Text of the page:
A collector’s dream: the Kröller-Müller Museum

The story of the “grand museum” desired by the collector Helene Kröller-Müller began over a century ago with designs by Behrens, van der Rohe and Berlage. Today, 40 years since Wim Quist’s extension, it is again ready to change.

This article was originally published on Domus 1056, April 2021. 

The Kröller-Müller Museum is located in De Hoge Veluwe National Park, 80 kilometres east of Amsterdam near the village of Otterlo. The museum is the life’s work of one of the most important private collectors of the early 20th century: Helene Kröller-Müller. Thanks to an almost unlimited budget, from the family business Wm H. Müller & Co, and an irrepressible ambition, she brought together over 11,000 artworks, including an unprecedented number of pieces by Vincent van Gogh, Pablo Picasso, Piet Mondrian and many other modern masters. Almost from the outset, her goal was to have her collection benefit the community and to house it in a museum. And as with everything she did, she set the bar high for this too. Initially, the intended location was the Ellenwoude estate in Wassenaar near The Hague, which Helene and her husband Anton Kröller purchased in 1911. The chosen architect was the German Peter Behrens, who left the preparations largely to his young assistant Ludwig Mies (who later went by the name of Mies van der Rohe). Helene got along well with Mies. He was calm, serious and listened to her ideas. When Mies was dismissed by Behrens, the Kröllers ended their relationship with the latter. Instead, they asked Mies to propose a new design based on Behrens’s floor plan. 

Full-scale model in wood and sailcloth of Ludwig Mies van der Rohe’s unbuilt project for the Kröller-Müller Museum on the Ellenwoude estate in Wassenaar, 1912. Gelatin silver print, 20.3 x 25.4 cm

However, on the suggestion of Helene’s art advisor H.P. Bremmer, a commission was also awarded to the more experienced Dutch architect Hendrik Petrus Berlage. Helene would have preferred to have the two architects work together, but Berlage declined. A full-size model of Mies’s design was constructed in wood and sailcloth on the Ellenwoude estate. Mies drew the facing bricks on it by hand. Helene liked the design, but was persuaded by Bremmer and opted for Berlage. Moreover, she decided that she would rather have her museum built in the Veluwe, in the heart of nature. It was to be a grand museum, and in 1918 Berlage presented his sketches for a gigantic building with living and exhibition spaces. The central hall was over 12 metres high with a crystalline ceiling of coloured glass. There was a sitting room for Anton and one for Helene, a dining room and a living room, all connected by a single door to a large hall and a Van Gogh gallery. However, the relationship between Helene and Berlage became strained and the design was abandoned.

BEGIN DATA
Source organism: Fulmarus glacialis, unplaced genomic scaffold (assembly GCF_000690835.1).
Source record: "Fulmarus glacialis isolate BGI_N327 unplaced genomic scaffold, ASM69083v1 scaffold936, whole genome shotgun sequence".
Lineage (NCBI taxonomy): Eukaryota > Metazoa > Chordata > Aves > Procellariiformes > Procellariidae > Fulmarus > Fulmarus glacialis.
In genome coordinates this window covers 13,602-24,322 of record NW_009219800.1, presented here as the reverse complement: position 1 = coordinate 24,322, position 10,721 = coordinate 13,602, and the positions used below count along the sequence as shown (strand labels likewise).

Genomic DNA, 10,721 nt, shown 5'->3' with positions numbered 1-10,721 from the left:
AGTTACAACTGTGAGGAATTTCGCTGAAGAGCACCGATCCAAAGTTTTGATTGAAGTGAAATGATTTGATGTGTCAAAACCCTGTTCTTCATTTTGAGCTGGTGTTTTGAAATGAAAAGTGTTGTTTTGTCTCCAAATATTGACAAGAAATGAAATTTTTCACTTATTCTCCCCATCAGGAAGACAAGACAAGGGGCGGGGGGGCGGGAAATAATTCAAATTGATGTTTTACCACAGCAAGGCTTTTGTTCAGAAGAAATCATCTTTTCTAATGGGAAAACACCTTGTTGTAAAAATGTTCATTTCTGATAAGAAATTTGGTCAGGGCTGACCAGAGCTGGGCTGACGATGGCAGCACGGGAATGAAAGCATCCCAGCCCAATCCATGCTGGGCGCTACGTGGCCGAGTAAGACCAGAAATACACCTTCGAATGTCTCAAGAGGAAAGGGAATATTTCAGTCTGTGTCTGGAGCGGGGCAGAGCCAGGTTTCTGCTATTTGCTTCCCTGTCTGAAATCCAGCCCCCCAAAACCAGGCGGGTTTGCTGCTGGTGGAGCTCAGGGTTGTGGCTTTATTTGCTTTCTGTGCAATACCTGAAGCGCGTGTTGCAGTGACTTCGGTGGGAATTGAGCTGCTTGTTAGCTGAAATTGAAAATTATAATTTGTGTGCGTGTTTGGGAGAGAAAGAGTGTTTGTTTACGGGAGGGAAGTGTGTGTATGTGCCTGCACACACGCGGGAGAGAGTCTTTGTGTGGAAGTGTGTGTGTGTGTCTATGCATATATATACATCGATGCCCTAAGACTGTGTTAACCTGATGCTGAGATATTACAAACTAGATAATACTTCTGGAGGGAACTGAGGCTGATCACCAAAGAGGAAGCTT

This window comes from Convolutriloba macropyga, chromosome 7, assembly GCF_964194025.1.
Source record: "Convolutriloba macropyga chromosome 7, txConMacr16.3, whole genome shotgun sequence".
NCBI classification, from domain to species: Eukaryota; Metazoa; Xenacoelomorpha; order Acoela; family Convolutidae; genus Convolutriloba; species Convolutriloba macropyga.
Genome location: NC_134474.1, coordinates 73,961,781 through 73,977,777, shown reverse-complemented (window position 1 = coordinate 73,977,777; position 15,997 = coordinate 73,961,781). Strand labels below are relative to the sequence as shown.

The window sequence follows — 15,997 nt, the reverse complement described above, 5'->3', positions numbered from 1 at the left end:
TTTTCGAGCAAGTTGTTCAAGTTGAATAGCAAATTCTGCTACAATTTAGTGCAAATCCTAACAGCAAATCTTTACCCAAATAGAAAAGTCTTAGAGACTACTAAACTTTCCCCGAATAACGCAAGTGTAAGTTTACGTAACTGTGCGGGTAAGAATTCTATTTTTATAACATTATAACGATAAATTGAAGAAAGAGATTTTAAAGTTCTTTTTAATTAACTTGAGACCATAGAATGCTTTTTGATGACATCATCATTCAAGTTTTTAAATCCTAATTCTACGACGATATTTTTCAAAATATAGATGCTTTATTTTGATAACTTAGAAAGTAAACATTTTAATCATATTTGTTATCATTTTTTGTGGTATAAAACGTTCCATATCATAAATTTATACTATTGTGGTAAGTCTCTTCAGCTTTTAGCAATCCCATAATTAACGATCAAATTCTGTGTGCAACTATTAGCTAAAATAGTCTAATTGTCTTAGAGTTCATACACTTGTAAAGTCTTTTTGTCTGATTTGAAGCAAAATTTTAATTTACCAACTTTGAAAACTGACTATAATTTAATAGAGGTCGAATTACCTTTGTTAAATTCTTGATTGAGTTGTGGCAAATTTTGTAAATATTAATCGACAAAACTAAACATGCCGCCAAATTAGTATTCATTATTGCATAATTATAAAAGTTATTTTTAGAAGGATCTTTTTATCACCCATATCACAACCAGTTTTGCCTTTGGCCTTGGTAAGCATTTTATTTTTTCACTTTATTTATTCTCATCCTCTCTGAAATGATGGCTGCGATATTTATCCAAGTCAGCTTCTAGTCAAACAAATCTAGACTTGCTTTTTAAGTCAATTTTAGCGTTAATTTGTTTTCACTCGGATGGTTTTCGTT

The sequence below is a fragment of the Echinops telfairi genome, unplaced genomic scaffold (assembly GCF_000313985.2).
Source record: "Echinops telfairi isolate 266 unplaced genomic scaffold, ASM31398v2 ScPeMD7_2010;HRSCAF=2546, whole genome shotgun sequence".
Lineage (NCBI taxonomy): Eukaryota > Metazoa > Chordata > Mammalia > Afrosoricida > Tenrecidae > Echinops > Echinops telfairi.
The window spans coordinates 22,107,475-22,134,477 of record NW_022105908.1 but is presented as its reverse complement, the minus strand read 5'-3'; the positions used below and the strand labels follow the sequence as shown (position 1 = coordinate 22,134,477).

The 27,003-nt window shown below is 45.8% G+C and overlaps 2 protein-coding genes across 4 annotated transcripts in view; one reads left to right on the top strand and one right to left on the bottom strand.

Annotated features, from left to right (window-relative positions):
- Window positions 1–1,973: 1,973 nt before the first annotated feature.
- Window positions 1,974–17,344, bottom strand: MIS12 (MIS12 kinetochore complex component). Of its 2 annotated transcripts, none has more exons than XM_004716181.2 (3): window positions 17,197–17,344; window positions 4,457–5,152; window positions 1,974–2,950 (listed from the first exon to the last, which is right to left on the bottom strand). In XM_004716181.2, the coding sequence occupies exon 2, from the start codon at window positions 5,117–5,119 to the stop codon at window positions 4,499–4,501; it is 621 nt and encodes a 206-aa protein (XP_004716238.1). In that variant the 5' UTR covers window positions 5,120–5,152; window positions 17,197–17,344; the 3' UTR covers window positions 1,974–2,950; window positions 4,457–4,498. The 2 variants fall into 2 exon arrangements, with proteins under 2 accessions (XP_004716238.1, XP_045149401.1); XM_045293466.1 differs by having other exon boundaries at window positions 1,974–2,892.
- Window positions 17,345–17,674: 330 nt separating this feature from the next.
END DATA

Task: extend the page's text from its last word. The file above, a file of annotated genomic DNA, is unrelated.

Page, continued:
Unbuilt project by Hendrik Petrus Berlage for the Kröller-Müller Museum, January 1918. The drawing shows the east side of the building. Watercolour on paper, 33.5 x 65 cm.

Berlage’s successor was the Belgian architect Henry van de Velde, designer of the Museum Folkwang and teacher at the precursor of the Bauhaus. The plans he presented in autumn 1921, also for a huge museum, were enthusiastically received and construction began that year. After six months, however, Müller & Co experienced financial difficulties and construction was halted. Nevertheless, the design was further elaborated, and Van de Velde provided a package of 1,000 sketches, drawings and descriptions. To safeguard the enormous art collection, it was placed in a foundation in 1928 and then donated to the Dutch state in 1935. Van de Velde was asked to design a more modest museum, which opened in 1938 to national and international acclaim, due to its beautiful collection, elegant building and unparalleled location. Helene, who still dreamt of her “grand museum”, stubbornly referred to it as the “transitional museum”. Still, the new museum was as she had wanted: with small, intimate spaces and soft light from above, a “museum house” as she called it, where visitors could get close to the artworks. The brick building was almost completely closed to maximise wall space for the paintings.